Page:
I remember when the movie Jurassic Park came out. I was so excited that I got a hold of several books on dinosaurs and studied like crazy. Paleontology was one of my earliest passions, years before computers. My children really like dinosaurs now, and I can still remember quite a few names and other "fun facts."

After I got my driver's license, I, like all young men, became passionate about cars. My first car was a '93 Tracer, which I had a blast driving off-road rally-style. After that came a '95 Civic Coupe. It was already lowered, with rims, a tint, and a stereo system, so that I immediately jumped into the Honda scene. I became on expert on Hondas. Every model, trim, engine, technology, and the thousands of aftermarkets parts. I ended up crashing the '95 Civic, and then bought a '00 Civic Sedan. I've put 110k miles on it (175k total) driving it as far as Chicago (from Salt Lake). I  just can't see myself buying any other make of car, and I fully expect to pass this one on to my children.

I've written before on economics, another passion of mine. I've studied several economics books, blogs, and journals. This passion created another passion, the libertarian political philosophy, which in turn led to another passion, voluntaryism. But it hasn't stopped there. Voluntaryism forced me to confront my personal life, meaning, my family, and how I was raising my children. Thus was I led to the philosophies of peaceful parenting and radical unschooling.

Religion, too, has been a passion. I should say that this front has cooled a bit in recent years though by no means quenched. In fact, I think it's blaring up again. I've got more questions that need answering, and damned if that isn't the kind of thing to get me into trouble. My time is more valuable than it used to be, as an unschooling father of two (at the moment). I just wish I had more of it right now. So much to learn!

Final Thoughts

I hope your life has been as passion- and learning-filled as mine has been. I hope you've taken the time to study the things that you have wanted to study. My time was wasted with a lot of meaningless forgotten drivel, as I was raised by public schools, but looking back I see that I was still able find time for myself. That's when my learning was the most meaningful and unforgettable. I have no idea what I'll be studying in the coming years, but I know that quite a bit of it will be alongside my children.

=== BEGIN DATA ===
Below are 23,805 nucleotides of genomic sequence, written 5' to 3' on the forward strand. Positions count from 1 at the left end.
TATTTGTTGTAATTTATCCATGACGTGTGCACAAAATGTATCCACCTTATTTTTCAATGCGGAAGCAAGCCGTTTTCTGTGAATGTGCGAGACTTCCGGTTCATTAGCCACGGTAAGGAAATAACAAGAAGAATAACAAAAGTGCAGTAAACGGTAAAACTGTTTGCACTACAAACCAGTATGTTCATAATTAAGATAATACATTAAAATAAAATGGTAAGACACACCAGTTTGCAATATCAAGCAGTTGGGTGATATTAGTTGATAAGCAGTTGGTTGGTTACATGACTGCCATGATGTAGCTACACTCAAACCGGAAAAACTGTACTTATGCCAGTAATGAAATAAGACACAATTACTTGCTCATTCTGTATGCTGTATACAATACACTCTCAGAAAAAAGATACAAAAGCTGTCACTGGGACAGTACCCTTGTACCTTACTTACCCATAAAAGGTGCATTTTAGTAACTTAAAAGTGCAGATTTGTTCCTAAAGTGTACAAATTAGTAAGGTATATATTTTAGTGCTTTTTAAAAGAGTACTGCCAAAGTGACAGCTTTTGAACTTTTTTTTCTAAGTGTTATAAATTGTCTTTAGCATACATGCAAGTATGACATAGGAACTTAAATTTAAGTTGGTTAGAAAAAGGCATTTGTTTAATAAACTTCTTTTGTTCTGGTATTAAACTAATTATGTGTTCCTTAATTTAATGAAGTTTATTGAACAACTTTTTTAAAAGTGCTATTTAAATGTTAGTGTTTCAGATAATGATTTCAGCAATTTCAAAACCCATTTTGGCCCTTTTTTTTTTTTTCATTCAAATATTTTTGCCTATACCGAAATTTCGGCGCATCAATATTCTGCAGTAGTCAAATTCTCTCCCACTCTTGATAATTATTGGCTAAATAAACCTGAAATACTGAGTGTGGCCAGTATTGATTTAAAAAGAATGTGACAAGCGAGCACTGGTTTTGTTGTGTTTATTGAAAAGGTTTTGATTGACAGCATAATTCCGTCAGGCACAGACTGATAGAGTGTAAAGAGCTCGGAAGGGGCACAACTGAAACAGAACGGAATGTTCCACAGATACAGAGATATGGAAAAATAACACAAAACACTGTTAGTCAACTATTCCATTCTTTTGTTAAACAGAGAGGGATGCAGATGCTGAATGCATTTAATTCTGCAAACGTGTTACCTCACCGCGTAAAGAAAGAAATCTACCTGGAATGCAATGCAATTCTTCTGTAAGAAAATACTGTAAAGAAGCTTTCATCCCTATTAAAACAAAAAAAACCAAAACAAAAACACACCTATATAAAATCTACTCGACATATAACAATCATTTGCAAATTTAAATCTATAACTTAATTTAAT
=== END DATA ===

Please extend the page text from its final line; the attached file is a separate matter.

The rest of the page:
Is Thinking Obsolete?

Thomas Sowell

While it is not possible to answer all the e-mails and letters from readers, many are thought-provoking, whether those thoughts are positive or negative.

An e-mail from one young man simply asked for the sources of some facts about gun control that were mentioned in a recent column. It is good to check out the facts -- especially if you check out the facts on both sides of an issue.

By contrast, another man simply denounced me because of what was said in that column. He did not ask for my sources but simply made contrary assertions, as if his assertions must be correct and therefore mine must be wrong.

He identified himself as a physician, and the claims that he made about guns were claims that had been made years ago in a medical journal -- and thoroughly discredited since then. He might have learned that, if we had engaged in a back and forth discussion, but it was clear from his letter that his goal was not debate but denunciation. That is often the case these days.

It is always amazing how many serious issues are not discussed seriously, but instead simply generate assertions and counter-assertions. On television talk shows, people on opposite sides often just try to shout each other down.

There is a remarkable range of ways of seeming to argue without actually producing any coherent argument.

Decades of dumbed-down education no doubt have something to do with this, but there is more to it than that. Education is not merely neglected in many of our schools today, but is replaced to a great extent by ideological indoctrination. Moreover, it is largely indoctrination based on the same set of underlying and unexamined assumptions among teachers and institutions.

If our educational institutions -- from the schools to the universities -- were as interested in a diversity of ideas as they are obsessed with racial diversity, students would at least gain experience in seeing the assumptions behind different visions and the role of logic and evidence in debating those differences.

Instead, a student can go all the way from elementary school to a Ph.D. without encountering any fundamentally different vision of the world from that of the prevailing political correctness.

Moreover, the moral perspective that goes with this prevailing ideological view is all too often that of people who see themselves as being on the side of the angels against the forces of evil -- whether the particular issue at hand is gun control, environmentalism, race or whatever.

A moral monopoly is the antithesis of a marketplace of ideas. One sign of this sense of moral monopoly among the left intelligentsia is that the institutions most under their control -- the schools, colleges and universities -- have far less freedom of speech than the rest of American society.

While advocacy of homosexuality, for example, is common on college campuses, and listening to this advocacy is often obligatory during freshman orientation, criticism of homosexuality is called "hate speech" that is subject to punishment.

While spokesmen for various racial or ethnic groups are free to vehemently denounce whites as a group for their past or present sins, real or otherwise, any white student who similarly denounces the sins or shortcomings of non-white groups can be virtually guaranteed to be punished, if not expelled.

Even students who do not advocate anything can have to pay a price if they do not go along with classroom brainwashing. The student at Florida Atlantic University who recently declined to stomp on a paper with the word "Jesus" on it, as ordered by the professor, was scheduled for punishment by the university until the story became public and provoked an outcry from outside academia.

This professor's action might be dismissed as an isolated extreme, but the university establishment's initial solid backing for him, and its coming down hard on the student, shows that the moral dry rot goes far deeper than one brainwashing professor.

The failure of our educational system goes beyond what they fail to teach. It includes what they do teach, or rather indoctrinate, and the graduates they send out into the world, incapable of seriously weighing alternatives for themselves or for American society.